Might this idea be the beginning of a successful transplantation to Europe of the Brady bond logic (which helped resolve the Latin American crisis in the late 1980s)? Under no circumstances! Let me explain why I think of the Rome meeting as a get together of French folly and German naiveté. My explanation comes in three parts:

  1. Looking at Greece’s debt in isolation, the fact of the matter is that the banks involved in the Rome meeting hold only about 43% of Greek debt. So, the proposal involves a roll over of less than 22% of Greece’s mountainous debt. Moreover, this roll over makes no difference whatsoever to Greece’s solvency position in view of the unforgiving fact that the new 30 year bonds will bear an interest rate of at least 5%. In short, the proposed scheme is attractive only to (a) the German, Dutch, Austrian and Finnish governments (who would now have to seek smaller bailout loans from their Parliaments) and (b) bankers who can have their cake and eat it. The ‘only’ non-beneficiaries are Greece and the stricken… eurozone.
  2. The question of whether such a deal will trigger an EOD (event of default) is up in the air. Most analysts fear that it would trigger such an EOD ,in which case it would defeat the purpose entirely (the purpose of the French plan being to avoid a default event).
  3. I left the worst for last: All this talk of what to do with the Greek debt must be seen against the background of Europe’s continued commitment to remain in denial of the simple truth that this is not a Greek debt crisis; that Greek debt is the tip of the iceberg. It is, I submit, inconceivable that the Greek debt can be dealt with while leaving the Irish, Portuguese etc. debt crises (as well as Europe’s Great Banking Conundrum) in abeyance hoping that they could go away magically. It only takes a second’s thought to come to the conclusion that schemes of this nature could not possibly address the systemic crisis at hand.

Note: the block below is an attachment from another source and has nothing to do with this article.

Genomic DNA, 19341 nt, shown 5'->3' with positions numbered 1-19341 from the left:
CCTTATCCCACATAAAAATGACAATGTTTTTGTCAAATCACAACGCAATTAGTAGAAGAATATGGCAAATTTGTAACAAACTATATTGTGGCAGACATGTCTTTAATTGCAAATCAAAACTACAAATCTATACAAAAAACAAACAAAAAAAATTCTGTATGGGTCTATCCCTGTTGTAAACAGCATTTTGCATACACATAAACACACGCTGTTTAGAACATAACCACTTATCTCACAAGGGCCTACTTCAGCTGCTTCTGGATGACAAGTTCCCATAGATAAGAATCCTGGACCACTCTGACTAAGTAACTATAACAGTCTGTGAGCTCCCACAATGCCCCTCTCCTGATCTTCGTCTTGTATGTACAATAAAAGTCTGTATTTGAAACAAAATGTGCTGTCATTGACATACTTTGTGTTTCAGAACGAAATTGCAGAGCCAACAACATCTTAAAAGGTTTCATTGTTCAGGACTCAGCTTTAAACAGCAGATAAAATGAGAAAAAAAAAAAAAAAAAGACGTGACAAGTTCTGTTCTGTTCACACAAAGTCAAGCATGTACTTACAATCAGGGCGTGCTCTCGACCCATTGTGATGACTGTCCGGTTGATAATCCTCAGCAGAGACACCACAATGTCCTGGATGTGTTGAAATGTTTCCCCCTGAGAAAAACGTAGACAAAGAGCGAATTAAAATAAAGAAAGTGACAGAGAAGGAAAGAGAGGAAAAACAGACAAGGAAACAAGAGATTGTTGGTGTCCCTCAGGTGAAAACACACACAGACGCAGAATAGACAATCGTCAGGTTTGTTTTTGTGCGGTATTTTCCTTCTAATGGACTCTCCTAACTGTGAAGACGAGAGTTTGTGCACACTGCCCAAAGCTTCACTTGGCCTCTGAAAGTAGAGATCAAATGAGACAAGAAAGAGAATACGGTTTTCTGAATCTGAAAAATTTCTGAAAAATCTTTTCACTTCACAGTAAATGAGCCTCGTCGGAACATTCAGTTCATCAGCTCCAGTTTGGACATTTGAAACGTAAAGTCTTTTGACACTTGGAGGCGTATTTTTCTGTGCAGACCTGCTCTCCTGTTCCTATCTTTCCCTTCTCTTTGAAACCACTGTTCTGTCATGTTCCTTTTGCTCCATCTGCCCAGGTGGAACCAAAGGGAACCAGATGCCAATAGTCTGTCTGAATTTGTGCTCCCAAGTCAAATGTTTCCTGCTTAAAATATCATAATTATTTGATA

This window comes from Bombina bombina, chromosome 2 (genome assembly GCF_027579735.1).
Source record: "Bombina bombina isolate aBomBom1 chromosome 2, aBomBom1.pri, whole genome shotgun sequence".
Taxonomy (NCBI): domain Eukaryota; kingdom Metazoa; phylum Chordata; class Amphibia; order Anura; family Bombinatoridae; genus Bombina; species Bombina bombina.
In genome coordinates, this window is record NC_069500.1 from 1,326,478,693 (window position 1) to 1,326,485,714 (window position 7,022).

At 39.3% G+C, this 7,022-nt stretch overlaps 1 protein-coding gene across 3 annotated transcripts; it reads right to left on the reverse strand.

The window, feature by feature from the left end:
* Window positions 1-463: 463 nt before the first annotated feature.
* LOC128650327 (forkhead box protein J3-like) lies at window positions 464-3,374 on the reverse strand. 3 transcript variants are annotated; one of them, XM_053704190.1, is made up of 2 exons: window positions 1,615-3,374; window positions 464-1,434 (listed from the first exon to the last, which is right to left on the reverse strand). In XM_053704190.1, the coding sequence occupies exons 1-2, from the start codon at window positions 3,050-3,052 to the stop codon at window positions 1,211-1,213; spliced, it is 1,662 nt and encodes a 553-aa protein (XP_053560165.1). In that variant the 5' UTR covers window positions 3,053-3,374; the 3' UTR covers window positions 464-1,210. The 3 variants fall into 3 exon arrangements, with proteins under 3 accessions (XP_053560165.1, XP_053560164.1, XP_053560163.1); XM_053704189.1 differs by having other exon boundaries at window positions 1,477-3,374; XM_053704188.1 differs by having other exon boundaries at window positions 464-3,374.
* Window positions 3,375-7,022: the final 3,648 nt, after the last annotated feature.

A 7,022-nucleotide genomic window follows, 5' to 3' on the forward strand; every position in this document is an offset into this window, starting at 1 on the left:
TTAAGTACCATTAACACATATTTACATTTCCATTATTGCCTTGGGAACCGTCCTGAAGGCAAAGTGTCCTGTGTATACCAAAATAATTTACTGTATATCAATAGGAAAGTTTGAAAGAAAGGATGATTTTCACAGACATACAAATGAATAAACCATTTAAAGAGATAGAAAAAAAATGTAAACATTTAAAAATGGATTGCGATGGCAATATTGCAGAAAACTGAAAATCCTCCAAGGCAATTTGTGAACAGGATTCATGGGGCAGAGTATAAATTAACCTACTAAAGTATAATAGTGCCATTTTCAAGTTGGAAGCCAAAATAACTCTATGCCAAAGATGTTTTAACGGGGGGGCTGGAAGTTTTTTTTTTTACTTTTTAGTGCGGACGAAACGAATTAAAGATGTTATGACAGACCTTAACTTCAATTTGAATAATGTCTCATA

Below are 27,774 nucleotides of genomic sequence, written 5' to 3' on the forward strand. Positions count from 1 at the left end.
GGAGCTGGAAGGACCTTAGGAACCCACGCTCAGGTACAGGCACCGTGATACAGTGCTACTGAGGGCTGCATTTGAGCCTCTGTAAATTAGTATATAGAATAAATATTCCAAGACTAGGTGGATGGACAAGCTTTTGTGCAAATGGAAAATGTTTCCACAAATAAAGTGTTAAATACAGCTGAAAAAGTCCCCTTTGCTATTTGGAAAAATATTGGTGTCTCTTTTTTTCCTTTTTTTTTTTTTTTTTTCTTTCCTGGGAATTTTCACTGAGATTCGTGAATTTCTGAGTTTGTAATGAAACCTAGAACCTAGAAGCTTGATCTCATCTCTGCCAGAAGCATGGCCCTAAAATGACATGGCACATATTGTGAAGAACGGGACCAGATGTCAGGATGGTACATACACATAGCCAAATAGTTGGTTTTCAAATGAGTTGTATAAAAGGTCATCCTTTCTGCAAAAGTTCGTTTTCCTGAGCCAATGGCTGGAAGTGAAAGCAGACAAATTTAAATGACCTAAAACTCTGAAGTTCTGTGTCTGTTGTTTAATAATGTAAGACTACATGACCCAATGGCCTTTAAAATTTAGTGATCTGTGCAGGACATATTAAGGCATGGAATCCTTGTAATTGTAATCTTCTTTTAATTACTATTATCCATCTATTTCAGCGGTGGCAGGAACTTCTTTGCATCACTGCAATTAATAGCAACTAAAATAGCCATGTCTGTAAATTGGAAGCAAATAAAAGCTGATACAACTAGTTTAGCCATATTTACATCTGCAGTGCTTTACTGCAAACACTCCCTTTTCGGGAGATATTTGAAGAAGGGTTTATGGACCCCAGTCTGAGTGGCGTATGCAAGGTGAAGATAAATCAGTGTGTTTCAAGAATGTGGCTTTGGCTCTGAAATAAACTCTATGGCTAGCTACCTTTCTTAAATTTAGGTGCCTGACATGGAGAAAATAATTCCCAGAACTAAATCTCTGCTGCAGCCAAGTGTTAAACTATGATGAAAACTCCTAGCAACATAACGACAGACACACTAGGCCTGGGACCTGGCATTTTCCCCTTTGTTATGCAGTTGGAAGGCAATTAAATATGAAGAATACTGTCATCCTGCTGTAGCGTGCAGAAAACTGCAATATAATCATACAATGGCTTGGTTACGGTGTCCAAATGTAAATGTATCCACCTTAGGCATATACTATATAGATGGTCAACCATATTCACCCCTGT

In short, the French have shown, once again, that they can run rings around their German, far more stolid, counterparts. Alas, on this particular occasion what we have is Parisian folly getting the better of gothic naiveté in a contest of faculties that packs no hope of resolving our deep, systemic crisis.

 

One Response

  1. Pope Epopt

    June 28, 2011 5:23 pm

    Naiveté – I don’t think so. It’s more a case of electoral politics by Merkel – she doesn’t want the inevitable losses to German institutions to occur on her watch.

    German politicians are far from unanimous in ignoring the inevitable need for Greek debt restructuring, or recognising the problem goes well beyond Greece into systemic insolvency throughout European banks.

    Peer Steinbrück (a likely SPD candidate to succeed Merkel in 2013) has called for an orderly default for Greece and a general European mechanisms for bank insolvencies. (Irish times article here.)

    Whether these mechanisms and the printing of money in the form of Eurobonds will stave off this crisis, remains to be seen. Indeed given the crass lack of solidarity from the central economies or Europe, it’s doubtful it will be given a chance to work.

    So Germany may not change course until 2013, by which time the suffering of ordinary Greeks who are paying for the crimes of the banksters and their political allies will be even worse. I suspect they will be forced to change tack much sooner than that.